Haddock (Melanogrammus aeglifinus)

Irish Record 5.39 kilo taken on 2621.02.2010 by Tony Santry at Union Hall.

Specimen 5.51lbs, or 2.5 kilo, or 63cm total length


The Haddock has a white, cream under-belly leading to silver-bronze flanks and a darker back. The lateral line curves upwards towards the head, with a distinctive dark spot just above the pectoral fins. The upper jaw is snout-like, protruding the lower jaw. It has large eyes and similar to Cod, three dorsal fins. The front dorsal is larger and triangular in shape. The tail is slightly forked.

Haddock were once prolific in Donegal and the North Antrim Coast

Where to catch

Haddock were present in large numbers around our coasts at one time but commercial pressure has totally decimated the shoals in recent years. The Causeway Bank, Portrush was perhaps the most famous area with many specimen fish recorded each year, but they have all but disappeared.

As an indication of the lack of population, and in particular, adult fish, the Irish Specimen Fish Committee lowered the qualifying weight of a specimen, but still, very few are recorded. The large fish in the north are now gone, but the occasional specimen appears from the southern off-shore marks out of Cork, Union Hall and in particular, Castletownbere.

When to catch

For the boat angler lucky enough to run into this species, the season runs from spring and early summer, depending on venue, through to the end of the year.


Usually fish baits such as Mackerel strip, Sand eel or Herring, but Ragworm and Lugworm are superb alternatives when targeting Haddock. On several occasions whilst fishing out of Downings in North Donegal, I witnessed anglers using baits such as Mussel and Scallops to out fish any other bait available.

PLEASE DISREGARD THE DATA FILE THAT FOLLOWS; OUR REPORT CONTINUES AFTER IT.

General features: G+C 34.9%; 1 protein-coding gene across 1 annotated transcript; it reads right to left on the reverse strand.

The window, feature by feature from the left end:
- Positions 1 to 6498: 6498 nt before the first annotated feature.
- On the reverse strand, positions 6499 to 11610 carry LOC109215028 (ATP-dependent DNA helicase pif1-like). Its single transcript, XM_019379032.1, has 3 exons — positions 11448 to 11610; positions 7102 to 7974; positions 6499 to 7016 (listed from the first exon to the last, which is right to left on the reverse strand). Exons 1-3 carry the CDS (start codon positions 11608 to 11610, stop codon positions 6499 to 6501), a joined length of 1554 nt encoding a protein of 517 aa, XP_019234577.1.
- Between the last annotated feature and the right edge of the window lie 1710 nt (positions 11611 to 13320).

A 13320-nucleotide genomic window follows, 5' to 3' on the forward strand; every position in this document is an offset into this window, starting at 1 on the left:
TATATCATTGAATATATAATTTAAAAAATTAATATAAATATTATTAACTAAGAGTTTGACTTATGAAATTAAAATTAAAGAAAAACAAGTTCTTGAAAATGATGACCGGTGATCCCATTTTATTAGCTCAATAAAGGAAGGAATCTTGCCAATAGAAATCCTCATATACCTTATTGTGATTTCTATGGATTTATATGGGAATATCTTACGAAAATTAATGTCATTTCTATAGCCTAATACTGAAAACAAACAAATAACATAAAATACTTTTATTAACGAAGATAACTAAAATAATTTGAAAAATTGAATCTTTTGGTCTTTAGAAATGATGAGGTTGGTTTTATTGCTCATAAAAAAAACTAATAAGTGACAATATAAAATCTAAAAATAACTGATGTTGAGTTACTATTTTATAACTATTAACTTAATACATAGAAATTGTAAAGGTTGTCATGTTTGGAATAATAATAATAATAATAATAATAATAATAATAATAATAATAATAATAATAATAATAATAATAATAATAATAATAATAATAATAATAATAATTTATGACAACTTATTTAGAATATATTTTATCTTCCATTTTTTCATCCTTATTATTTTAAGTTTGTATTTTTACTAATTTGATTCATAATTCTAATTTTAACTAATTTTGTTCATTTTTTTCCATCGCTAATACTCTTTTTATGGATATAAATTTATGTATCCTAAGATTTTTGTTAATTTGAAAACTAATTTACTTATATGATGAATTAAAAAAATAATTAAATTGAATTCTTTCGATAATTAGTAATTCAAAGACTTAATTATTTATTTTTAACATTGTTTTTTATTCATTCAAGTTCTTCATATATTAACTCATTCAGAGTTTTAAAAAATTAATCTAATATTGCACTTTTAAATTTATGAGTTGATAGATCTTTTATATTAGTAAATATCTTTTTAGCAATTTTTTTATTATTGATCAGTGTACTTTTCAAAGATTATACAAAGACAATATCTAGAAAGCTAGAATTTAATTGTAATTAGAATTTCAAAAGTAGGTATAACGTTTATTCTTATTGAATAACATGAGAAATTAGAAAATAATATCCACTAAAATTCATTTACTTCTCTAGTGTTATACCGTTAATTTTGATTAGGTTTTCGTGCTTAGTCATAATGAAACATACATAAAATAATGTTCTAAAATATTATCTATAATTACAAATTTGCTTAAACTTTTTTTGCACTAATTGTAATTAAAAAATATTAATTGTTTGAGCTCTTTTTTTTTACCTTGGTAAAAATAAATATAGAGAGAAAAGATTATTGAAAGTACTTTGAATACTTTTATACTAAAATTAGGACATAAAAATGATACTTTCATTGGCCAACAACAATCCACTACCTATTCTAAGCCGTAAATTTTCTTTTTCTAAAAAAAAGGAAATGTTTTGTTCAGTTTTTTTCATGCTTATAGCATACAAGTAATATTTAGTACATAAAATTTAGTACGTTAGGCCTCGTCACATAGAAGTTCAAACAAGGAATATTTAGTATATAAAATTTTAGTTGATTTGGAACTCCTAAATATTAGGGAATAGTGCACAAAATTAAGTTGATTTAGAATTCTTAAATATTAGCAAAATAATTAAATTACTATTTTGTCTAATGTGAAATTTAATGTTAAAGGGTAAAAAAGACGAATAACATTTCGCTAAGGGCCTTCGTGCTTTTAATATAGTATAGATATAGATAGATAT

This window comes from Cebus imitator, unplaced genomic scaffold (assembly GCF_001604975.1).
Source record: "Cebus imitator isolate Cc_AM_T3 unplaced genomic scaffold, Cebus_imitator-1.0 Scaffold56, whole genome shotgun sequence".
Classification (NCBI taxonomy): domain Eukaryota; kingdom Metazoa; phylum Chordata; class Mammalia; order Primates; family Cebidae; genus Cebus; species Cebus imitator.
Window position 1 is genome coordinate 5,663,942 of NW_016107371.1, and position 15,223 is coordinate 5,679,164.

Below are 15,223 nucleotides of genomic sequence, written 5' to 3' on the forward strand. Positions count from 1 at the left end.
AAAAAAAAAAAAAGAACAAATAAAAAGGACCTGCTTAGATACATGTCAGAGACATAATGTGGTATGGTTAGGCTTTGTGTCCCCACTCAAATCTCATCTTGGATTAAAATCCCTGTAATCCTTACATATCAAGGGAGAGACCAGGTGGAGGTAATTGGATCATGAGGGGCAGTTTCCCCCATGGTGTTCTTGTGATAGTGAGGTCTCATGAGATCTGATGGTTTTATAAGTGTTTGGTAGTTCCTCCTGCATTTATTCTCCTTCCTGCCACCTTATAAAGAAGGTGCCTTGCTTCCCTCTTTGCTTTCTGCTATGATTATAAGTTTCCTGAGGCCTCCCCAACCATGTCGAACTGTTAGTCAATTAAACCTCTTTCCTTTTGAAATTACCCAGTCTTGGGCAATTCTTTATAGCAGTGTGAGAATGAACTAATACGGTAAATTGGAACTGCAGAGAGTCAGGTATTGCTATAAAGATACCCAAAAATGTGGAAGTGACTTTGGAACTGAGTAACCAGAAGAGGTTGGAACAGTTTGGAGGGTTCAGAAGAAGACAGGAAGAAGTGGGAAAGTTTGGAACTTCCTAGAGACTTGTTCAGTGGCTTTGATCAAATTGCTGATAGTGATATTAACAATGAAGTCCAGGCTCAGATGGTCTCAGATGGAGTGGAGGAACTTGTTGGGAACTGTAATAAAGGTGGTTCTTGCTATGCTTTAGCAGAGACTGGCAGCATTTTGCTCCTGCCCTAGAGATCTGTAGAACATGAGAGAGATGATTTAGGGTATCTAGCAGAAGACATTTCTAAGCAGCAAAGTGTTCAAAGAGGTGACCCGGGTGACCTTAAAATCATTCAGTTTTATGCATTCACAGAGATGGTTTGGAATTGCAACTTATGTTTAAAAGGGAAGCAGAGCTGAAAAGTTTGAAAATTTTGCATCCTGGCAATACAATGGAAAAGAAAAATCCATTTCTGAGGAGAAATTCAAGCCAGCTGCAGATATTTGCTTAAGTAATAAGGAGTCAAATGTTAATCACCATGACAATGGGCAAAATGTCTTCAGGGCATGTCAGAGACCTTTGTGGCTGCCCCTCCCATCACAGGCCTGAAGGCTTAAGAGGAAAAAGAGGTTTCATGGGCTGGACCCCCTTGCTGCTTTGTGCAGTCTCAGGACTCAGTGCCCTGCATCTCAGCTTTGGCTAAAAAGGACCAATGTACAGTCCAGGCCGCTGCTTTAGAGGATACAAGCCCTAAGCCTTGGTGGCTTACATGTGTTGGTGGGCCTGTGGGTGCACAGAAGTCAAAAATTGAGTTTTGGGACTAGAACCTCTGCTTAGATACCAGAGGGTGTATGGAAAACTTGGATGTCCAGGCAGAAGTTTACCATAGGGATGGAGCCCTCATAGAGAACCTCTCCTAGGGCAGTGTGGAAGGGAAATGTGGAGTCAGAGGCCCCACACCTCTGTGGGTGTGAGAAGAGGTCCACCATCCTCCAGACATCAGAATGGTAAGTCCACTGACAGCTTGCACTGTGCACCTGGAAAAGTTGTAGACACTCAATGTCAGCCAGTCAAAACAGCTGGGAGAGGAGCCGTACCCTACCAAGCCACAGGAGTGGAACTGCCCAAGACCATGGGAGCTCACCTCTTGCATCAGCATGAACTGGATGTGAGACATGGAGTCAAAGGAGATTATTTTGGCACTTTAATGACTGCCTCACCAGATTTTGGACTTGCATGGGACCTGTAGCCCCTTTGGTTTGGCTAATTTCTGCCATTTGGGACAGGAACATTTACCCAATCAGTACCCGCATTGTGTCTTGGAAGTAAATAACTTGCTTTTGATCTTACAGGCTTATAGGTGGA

Haddock spoons, imported from Norway, were renowned as a deadly method for this species. They consisted of a trace of silver elongated spoons, jigged just off the seabed, either with or without bait added. However, I never had any particularly amazing results with them. I found that small, rotating Colorado spoons and beads above each baited hook were far superior in catch rates. My favourite “mixed species” rig always worked well for Haddock. This consisted of one hook above the weight, and two hooks below, attached to an anti-tangle boom or similar.

Haddock fight extremely well on balanced boat gear. A 20lb class boat rod and matching real is ideal, for an enjoyable day’s sport. Haddock will not give up and fight all the way to the surface. Their downfall is that they are incredibly tasty as well.

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